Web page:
Hopelessly devoted supporters of the NFL’s D.C. franchise discuss the dysfunctional drama that’s become the status quo, whether their team is overly criticized by outsiders and if any hope remains under Dan Snyder

October 01, 2015

The MMQB held a roundtable discussion on ReplyAll.me with six Washington fans Sunday through Tuesday. The conversation was passionate and lively. Here are the highlights. 

The MMQB: After last week’s loss to the Giants, Kirk Cousins now has as many career interceptions (23) as Robert Griffin III in fewer than half as many attempts. Should there be another quarterback change in Washington?

Rachel Thiebault: Being a devoted fan in the past two decades requires a kind of unrealistic, masochistic optimism, and I don’t think I’m ready to throw in the towel just yet. I love RG3, but what I’d love even more is to see some consistency for once. Maybe I didn’t agree with coach Jay Gruden’s decision, but I’d rather see him stick to his guns with his system and game plan than flip-flop all year long. I don’t see how that would be better.

Sarah Spooner: Any game where we ask Cousins to throw 49 times and we completely abandon the run, we are going to lose. That is not who this team is. If this team sticks with the run, plays aggressive defense and cuts down on the penalties, we can win. Well ... we can be, like, 8-8. There is no QB controversy. Let’s not even start that. This is Kirk’s team.

Harald Hohenecker: I am totally with Sarah. If Kirk has to throw 49 times, we will lose. Our team is not built for this and Kirk is not the type of QB you want to have to throw that often. Can he be the future franchise QB? I don’t think so, but Peyton Manning also threw more than 20 interceptions in his first 16 games.

People watch Washington like they watch the Real Housewives, eagerly waiting for the next dysfunctional drama.

Mike Manno: Cousins is not the long-term answer. He needs to start at least three more games. If he still plays like last game, I would give RG3 a chance. I realize Griffin will likely never succeed with us, but he has too much talent not to try one last time. There’s no controversy yet, but a few more games like that and let’s try someone else. And if that doesn’t work, “Take the Year Off for Goff.” [Cal QB Jared Goff is a potential top prospect in the 2016 draft.]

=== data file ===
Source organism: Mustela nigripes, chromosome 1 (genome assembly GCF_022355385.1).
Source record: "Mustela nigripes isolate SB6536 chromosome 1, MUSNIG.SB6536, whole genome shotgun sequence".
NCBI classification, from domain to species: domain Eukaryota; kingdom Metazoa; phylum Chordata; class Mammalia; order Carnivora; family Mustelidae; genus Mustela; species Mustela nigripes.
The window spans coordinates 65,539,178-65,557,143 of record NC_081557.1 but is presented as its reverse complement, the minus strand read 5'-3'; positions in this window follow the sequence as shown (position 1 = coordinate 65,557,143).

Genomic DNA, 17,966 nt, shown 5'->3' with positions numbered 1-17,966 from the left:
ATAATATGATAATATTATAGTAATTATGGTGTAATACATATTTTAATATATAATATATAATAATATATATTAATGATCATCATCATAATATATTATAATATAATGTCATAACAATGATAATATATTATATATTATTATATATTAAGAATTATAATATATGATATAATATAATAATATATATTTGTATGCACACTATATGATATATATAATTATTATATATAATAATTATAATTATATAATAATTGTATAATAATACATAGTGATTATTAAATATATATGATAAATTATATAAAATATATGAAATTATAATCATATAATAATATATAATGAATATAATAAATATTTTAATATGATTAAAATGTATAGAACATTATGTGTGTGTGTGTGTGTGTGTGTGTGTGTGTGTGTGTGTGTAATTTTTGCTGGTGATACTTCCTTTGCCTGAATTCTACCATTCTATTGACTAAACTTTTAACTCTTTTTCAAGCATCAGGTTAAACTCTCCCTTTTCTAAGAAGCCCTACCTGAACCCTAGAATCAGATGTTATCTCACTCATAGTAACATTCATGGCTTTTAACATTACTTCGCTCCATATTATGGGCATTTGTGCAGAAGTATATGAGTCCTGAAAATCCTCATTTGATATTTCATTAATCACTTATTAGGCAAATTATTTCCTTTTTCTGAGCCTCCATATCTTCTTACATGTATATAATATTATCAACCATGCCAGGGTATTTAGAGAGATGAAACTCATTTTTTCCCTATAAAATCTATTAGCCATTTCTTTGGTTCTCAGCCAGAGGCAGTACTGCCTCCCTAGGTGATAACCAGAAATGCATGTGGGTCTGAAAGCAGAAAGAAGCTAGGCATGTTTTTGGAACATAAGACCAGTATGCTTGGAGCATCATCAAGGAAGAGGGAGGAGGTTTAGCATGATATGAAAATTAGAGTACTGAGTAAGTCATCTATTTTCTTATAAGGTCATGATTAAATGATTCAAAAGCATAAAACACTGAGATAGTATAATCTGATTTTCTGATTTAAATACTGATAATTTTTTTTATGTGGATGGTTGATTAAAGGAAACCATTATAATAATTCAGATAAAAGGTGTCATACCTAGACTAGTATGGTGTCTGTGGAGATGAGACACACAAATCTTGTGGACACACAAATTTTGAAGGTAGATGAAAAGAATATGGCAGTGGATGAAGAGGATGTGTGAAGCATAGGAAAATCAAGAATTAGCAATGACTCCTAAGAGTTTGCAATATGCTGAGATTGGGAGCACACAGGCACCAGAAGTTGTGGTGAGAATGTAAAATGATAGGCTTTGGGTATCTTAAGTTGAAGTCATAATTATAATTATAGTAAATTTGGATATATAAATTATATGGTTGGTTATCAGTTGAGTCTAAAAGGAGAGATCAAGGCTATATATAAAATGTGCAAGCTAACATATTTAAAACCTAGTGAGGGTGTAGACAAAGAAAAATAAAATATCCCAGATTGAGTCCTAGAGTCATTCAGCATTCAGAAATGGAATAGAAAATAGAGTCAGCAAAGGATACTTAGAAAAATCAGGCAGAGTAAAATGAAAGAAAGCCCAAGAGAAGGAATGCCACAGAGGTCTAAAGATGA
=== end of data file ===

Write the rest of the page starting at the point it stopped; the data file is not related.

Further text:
Harald: Do we have a bad team? I’m not sure yet. Of course, the loss was ugly and painful, but did we expect to be Super Bowl contenders this year? No way, and the first two games have been at least promising and show what Scot McCloughan is trying to achieve.

Jason Kleinman: Harald, this is a classic Washington-fan attitude. After Week 1, I was ready to give up hope, but I gave the Dolphins the benefit of the doubt. (C’mon, they were supposed to be good, right?) The defense looked good, and Cousins only threw two picks, which isn’t bad for him. And then suddenly we looked like a solid team against the Rams, Romo and Dez went down, the Eagles looked awful, and the Giants were 0-2. I looked down the schedule and was convinced that we could go 9-7 to win the division. Then Thursday night happened. ... We're a tortured fan base. Right after the game a friend and fellow Washington fan texted me, “Honestly, I know the game was sort of a blowout. But I feel like we could have won. If Randle doesn’t catch that fluke TD… and Jones doesn’t fumble out of the end zone, then we win.” Again, classic attitude. And I love it.

The MMQB: In a span of 32 months, RG3 went from rookie of the year to being demoted. How do you make sense of that?

Rachel: The type of offense the Shanahans created for RG3 was really exciting to watch, but hardly sustainable to base a quarterback’s career. I often wonder whether if he hadn’t been so immediately sensational he might have had a longer career in Washington. What if he had been eased into a more traditional offense that wasn’t solely read=option and used his talents more opportunistically?

Sarah: The offense the Shanahans created for Griffin was a brilliant, brief fireworks show. It was not sustainable; defenses were going to figure out the read option very quickly and adjust to stop it. But Griffin was so fun to watch that magical season. But remember that Morris also had an incredible season that year. The read option is only as good as your running back, too. Griffin is not a pocket passer. That is not who he is; the guy can't progress through his reads to save his life. He runs scared, he can't slide; he plays like a guy who knows the next hit could end his career. He treats the pocket like it's Zuccotti Park.

Jason: There's no doubt RG3 is broken. I think Mike Shanahan broke him. I think Kyle Shanahan broke him. I think the media broke him. I think he never helped himself. He comes off as a Subway-loving arrogant guy who loves himself, and although maybe that’s not entirely fair, he never helped himself (even I had to unfollow him on Twitter). I don’t claim to understand what happens in the locker room or front office, but I’m sure there’s a valid reason why his teammates turned on him and why Jay Gruden never had any interest in starting him.

Talking about the team name feels like having to constantly apologize for that old, embarrassing uncle who says really terrible things in public. Dear God, change it.

Rachel: He was a 21-year-old kid who, before he even took his first NFL snap, had endorsements and a team owner, media and fans telling him he was the savior of a franchise. With that kind of validation, you can see how he might have been slow to want to adapt to a new system, and how teammates and coaches might come to resent him. It all just seemed to unravel so quickly, it’s hard to imagine any successful scenario for him in Washington.

Sarah: There is no going back to Griffin. He is done in D.C. To go back to him is to go back to a volatile and futile one-man show. Kirk may not be a long-term answer, but at least he’s not a short-term firestorm. I wish Griffin the best in his next endeavor, wherever it is. I hope humility finds him along the way.

Jason: His next endeavor? I’m pretty convinced he’ll lead the Eagles to an NFC championship game next year. If anyone can fix him, maybe it’s the offensive mastermind coaching the 1-2 Philadelphia Eagles.

• HOPE FADES FOR RG3: King on how it all went wrong for Robert Griffin III

The MMQB: How do you feel about the team name?

Jason: This is the second most controversial question in Washington right now, next to Hillary or Biden.